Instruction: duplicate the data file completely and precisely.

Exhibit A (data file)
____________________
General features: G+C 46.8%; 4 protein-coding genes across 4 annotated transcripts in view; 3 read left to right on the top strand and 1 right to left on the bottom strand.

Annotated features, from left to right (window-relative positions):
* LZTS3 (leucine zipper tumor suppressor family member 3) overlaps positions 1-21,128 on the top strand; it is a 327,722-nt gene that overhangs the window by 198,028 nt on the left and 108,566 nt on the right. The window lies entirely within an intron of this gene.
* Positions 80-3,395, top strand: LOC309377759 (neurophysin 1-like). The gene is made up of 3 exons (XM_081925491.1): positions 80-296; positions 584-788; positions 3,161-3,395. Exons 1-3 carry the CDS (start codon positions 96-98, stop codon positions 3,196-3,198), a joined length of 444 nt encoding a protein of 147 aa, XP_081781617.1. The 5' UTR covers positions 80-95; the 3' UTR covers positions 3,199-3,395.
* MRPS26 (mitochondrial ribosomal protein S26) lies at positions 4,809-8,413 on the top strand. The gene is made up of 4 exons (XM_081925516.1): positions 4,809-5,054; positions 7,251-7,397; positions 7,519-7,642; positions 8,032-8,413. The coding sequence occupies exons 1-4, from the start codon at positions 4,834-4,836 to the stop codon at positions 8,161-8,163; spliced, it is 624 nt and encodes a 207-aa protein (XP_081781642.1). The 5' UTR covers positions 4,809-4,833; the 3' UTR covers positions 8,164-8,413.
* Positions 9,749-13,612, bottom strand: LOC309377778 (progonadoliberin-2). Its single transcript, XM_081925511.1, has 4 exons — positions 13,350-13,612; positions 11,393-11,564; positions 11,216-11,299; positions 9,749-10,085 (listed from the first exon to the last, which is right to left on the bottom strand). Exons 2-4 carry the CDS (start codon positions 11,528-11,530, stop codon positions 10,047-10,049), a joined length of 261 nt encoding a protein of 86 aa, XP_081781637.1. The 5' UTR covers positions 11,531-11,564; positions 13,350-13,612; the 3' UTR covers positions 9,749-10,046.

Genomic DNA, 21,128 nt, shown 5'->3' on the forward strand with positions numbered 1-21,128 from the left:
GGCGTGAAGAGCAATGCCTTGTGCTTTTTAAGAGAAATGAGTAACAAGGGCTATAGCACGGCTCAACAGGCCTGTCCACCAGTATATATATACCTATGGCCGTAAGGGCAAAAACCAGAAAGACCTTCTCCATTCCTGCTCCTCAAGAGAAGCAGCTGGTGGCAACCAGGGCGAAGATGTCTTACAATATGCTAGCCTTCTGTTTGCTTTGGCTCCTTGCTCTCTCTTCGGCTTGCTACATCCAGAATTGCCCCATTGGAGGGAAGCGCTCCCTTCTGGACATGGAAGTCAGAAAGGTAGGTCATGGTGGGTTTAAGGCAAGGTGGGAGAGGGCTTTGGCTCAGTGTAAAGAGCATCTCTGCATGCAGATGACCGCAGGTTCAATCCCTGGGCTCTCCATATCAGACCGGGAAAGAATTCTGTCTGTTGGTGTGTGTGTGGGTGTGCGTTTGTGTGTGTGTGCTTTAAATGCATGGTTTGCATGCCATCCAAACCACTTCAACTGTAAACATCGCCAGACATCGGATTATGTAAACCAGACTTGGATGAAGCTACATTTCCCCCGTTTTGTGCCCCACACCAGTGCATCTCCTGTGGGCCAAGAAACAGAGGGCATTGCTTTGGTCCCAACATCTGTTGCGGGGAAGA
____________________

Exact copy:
General features: G+C 46.8%; 4 protein-coding genes across 4 annotated transcripts in view; 3 read left to right on the top strand and 1 right to left on the bottom strand.

Annotated features, from left to right (window-relative positions):
* LZTS3 (leucine zipper tumor suppressor family member 3) overlaps positions 1-21,128 on the top strand; it is a 327,722-nt gene that overhangs the window by 198,028 nt on the left and 108,566 nt on the right. The window lies entirely within an intron of this gene.
* Positions 80-3,395, top strand: LOC309377759 (neurophysin 1-like). The gene is made up of 3 exons (XM_081925491.1): positions 80-296; positions 584-788; positions 3,161-3,395. Exons 1-3 carry the CDS (start codon positions 96-98, stop codon positions 3,196-3,198), a joined length of 444 nt encoding a protein of 147 aa, XP_081781617.1. The 5' UTR covers positions 80-95; the 3' UTR covers positions 3,199-3,395.
* MRPS26 (mitochondrial ribosomal protein S26) lies at positions 4,809-8,413 on the top strand. The gene is made up of 4 exons (XM_081925516.1): positions 4,809-5,054; positions 7,251-7,397; positions 7,519-7,642; positions 8,032-8,413. The coding sequence occupies exons 1-4, from the start codon at positions 4,834-4,836 to the stop codon at positions 8,161-8,163; spliced, it is 624 nt and encodes a 207-aa protein (XP_081781642.1). The 5' UTR covers positions 4,809-4,833; the 3' UTR covers positions 8,164-8,413.
* Positions 9,749-13,612, bottom strand: LOC309377778 (progonadoliberin-2). Its single transcript, XM_081925511.1, has 4 exons — positions 13,350-13,612; positions 11,393-11,564; positions 11,216-11,299; positions 9,749-10,085 (listed from the first exon to the last, which is right to left on the bottom strand). Exons 2-4 carry the CDS (start codon positions 11,528-11,530, stop codon positions 10,047-10,049), a joined length of 261 nt encoding a protein of 86 aa, XP_081781637.1. The 5' UTR covers positions 11,531-11,564; positions 13,350-13,612; the 3' UTR covers positions 9,749-10,046.

Genomic DNA, 21,128 nt, shown 5'->3' on the forward strand with positions numbered 1-21,128 from the left:
GGCGTGAAGAGCAATGCCTTGTGCTTTTTAAGAGAAATGAGTAACAAGGGCTATAGCACGGCTCAACAGGCCTGTCCACCAGTATATATATACCTATGGCCGTAAGGGCAAAAACCAGAAAGACCTTCTCCATTCCTGCTCCTCAAGAGAAGCAGCTGGTGGCAACCAGGGCGAAGATGTCTTACAATATGCTAGCCTTCTGTTTGCTTTGGCTCCTTGCTCTCTCTTCGGCTTGCTACATCCAGAATTGCCCCATTGGAGGGAAGCGCTCCCTTCTGGACATGGAAGTCAGAAAGGTAGGTCATGGTGGGTTTAAGGCAAGGTGGGAGAGGGCTTTGGCTCAGTGTAAAGAGCATCTCTGCATGCAGATGACCGCAGGTTCAATCCCTGGGCTCTCCATATCAGACCGGGAAAGAATTCTGTCTGTTGGTGTGTGTGTGGGTGTGCGTTTGTGTGTGTGTGCTTTAAATGCATGGTTTGCATGCCATCCAAACCACTTCAACTGTAAACATCGCCAGACATCGGATTATGTAAACCAGACTTGGATGAAGCTACATTTCCCCCGTTTTGTGCCCCACACCAGTGCATCTCCTGTGGGCCAAGAAACAGAGGGCATTGCTTTGGTCCCAACATCTGTTGCGGGGAAGA